Alex, I agree with your article wholeheartedly, but I would like to make one additional point. Analyzing this topic with a LEAD lens, I cannot understate how important organizational leadership will be in striving for the changes you outlined in your article. Public libraries are a crucial public good, and their digitization is something that society stands to benefit from greatly. However, the individuals who lead these organizations are not necessarily prepared to lead this transformational change. As most infamously exampled by James Billington, the recently departed ex-chief of the Library of Congress who never fully embraced the power of digital technology in the public library space and whose meager attempts at digital transformation failed miserably, this change process requires bold leadership (1). The Library leaders of today spent their professional careers deeply immersed in the critical tasks and associated culture of physical print libraries, and many of them are hesitant to fully embrace the digitization of libraries. Going forward, the public institutions which nominate and confirm the leadership of public libraries must consider the candidates’ curiosity and willingness to change as part of their evaluation. Candidates from other industries should even be considered, if necessary, to lead the libraries fulfilling this crucial public good.
Great analysis, Anisa. I would argue that the surrounding context of increasing demands for fast food worker pay rises makes these digital innovations even more urgent. As most memorably evidenced by last year’s $15-an-hour pay hike for fast food workers in New York (1), labor costs are expected to rise in the coming years in this industry. That being so, the move to digital ordering described in your article will not only help McDonald’s relationship with its customers, but also help keep its labor costs contained in the evermore competitive food landscape.
Excellent post, Angelo. I really enjoyed learning more about the breakdown of HBS revenues and HBS’s recent digital innovations. That being said, I would argue that digital education and MOOCs have a long way to go before being considered anywhere close to on equal footing with traditional “brick and mortar” education programs. Employers simply still do not weight them equally when evaluating potential candidates (1). At best, online education is viewed as an addition to, rather than a supplement for, traditional education programs. One potential way to overcome this discrepancy would be to pair online education programs with “in-house” internship or other practical learning opportunities within real companies.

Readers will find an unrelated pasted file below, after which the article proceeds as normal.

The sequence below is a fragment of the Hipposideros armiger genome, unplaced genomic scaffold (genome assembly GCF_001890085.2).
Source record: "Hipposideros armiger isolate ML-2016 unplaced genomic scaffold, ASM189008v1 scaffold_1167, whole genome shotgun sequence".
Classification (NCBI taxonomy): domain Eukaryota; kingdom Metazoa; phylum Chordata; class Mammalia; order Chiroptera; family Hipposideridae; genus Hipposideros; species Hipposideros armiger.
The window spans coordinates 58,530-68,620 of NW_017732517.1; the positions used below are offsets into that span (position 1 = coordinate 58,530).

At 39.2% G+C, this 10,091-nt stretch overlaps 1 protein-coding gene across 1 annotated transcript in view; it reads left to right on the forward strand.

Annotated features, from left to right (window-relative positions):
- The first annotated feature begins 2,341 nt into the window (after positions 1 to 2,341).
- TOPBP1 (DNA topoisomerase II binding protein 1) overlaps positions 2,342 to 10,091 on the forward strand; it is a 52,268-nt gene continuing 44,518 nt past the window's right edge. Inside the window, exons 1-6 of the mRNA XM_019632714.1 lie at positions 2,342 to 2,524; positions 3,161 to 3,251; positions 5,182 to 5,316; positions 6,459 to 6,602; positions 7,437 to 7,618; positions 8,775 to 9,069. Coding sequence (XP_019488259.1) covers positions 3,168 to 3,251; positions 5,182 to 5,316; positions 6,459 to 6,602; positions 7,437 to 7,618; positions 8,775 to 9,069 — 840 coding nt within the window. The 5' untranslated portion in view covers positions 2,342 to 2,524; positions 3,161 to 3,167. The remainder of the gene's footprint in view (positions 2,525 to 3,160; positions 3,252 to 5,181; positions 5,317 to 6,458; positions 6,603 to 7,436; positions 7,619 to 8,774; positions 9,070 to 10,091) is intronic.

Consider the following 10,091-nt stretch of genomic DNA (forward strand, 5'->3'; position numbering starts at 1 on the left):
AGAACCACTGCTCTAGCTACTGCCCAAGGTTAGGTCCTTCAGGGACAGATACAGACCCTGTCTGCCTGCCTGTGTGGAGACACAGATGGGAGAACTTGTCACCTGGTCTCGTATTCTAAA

As a 10-year customer of USAA, I can also confirm their unparalleled customer service. Their early, aggressive moves into digital banking radically improved the banking experience for their customers. I have served overseas with the U.S. Air Force for a total of four years on four different continents, and I never once experienced a banking or insurance problem that couldn’t be resolved through their smart phone application or a quick 10-15 minute call on their hotline.
However, I would push back on your claim that USAA should quickly move to utilize the blockchain for smart contracts on mortgages and other products. In its recent reporting on the blockchain and smart contracts, The Economist highlighted two significant outstanding issues with this approach: defective code and the immutable nature of the block chain (1). On average, software comes with between 15 and 50 defects per 1,000 lines of code. This number is expected to be even higher with blockchain code, because the technology is still immature. This makes smart blockchain-based contracts “candy for hackers.” Furthermore, smart contracts based on the blockchain are designed to be immutable, so any attempts to correct the defective code would be considered a breach of contract. For these reasons, I would contend that human-based contract are still superior to blockchain-based smart contracts for the foreseeable future, even if the transaction costs are higher.